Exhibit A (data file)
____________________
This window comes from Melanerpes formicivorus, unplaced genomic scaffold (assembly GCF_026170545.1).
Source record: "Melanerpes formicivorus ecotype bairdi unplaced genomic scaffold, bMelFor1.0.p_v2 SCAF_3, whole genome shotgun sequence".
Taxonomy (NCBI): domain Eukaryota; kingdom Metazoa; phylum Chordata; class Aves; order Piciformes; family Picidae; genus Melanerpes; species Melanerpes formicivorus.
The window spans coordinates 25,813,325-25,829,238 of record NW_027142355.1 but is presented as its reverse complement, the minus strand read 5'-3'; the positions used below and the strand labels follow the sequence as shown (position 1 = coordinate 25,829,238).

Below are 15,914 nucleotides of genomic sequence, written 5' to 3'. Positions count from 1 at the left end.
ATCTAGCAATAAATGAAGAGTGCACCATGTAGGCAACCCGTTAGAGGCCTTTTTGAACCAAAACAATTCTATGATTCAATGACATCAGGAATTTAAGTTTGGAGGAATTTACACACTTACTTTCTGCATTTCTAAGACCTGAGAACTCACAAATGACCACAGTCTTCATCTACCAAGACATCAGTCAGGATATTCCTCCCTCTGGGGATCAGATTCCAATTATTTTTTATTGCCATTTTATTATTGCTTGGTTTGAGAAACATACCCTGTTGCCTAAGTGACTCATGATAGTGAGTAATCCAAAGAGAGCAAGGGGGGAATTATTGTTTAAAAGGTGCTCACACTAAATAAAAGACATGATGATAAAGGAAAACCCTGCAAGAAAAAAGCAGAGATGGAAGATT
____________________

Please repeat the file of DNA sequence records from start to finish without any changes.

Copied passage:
This window comes from Melanerpes formicivorus, unplaced genomic scaffold (assembly GCF_026170545.1).
Source record: "Melanerpes formicivorus ecotype bairdi unplaced genomic scaffold, bMelFor1.0.p_v2 SCAF_3, whole genome shotgun sequence".
Taxonomy (NCBI): domain Eukaryota; kingdom Metazoa; phylum Chordata; class Aves; order Piciformes; family Picidae; genus Melanerpes; species Melanerpes formicivorus.
The window spans coordinates 25,813,325-25,829,238 of record NW_027142355.1 but is presented as its reverse complement, the minus strand read 5'-3'; the positions used below and the strand labels follow the sequence as shown (position 1 = coordinate 25,829,238).

Below are 15,914 nucleotides of genomic sequence, written 5' to 3'. Positions count from 1 at the left end.
ATCTAGCAATAAATGAAGAGTGCACCATGTAGGCAACCCGTTAGAGGCCTTTTTGAACCAAAACAATTCTATGATTCAATGACATCAGGAATTTAAGTTTGGAGGAATTTACACACTTACTTTCTGCATTTCTAAGACCTGAGAACTCACAAATGACCACAGTCTTCATCTACCAAGACATCAGTCAGGATATTCCTCCCTCTGGGGATCAGATTCCAATTATTTTTTATTGCCATTTTATTATTGCTTGGTTTGAGAAACATACCCTGTTGCCTAAGTGACTCATGATAGTGAGTAATCCAAAGAGAGCAAGGGGGGAATTATTGTTTAAAAGGTGCTCACACTAAATAAAAGACATGATGATAAAGGAAAACCCTGCAAGAAAAAAGCAGAGATGGAAGATT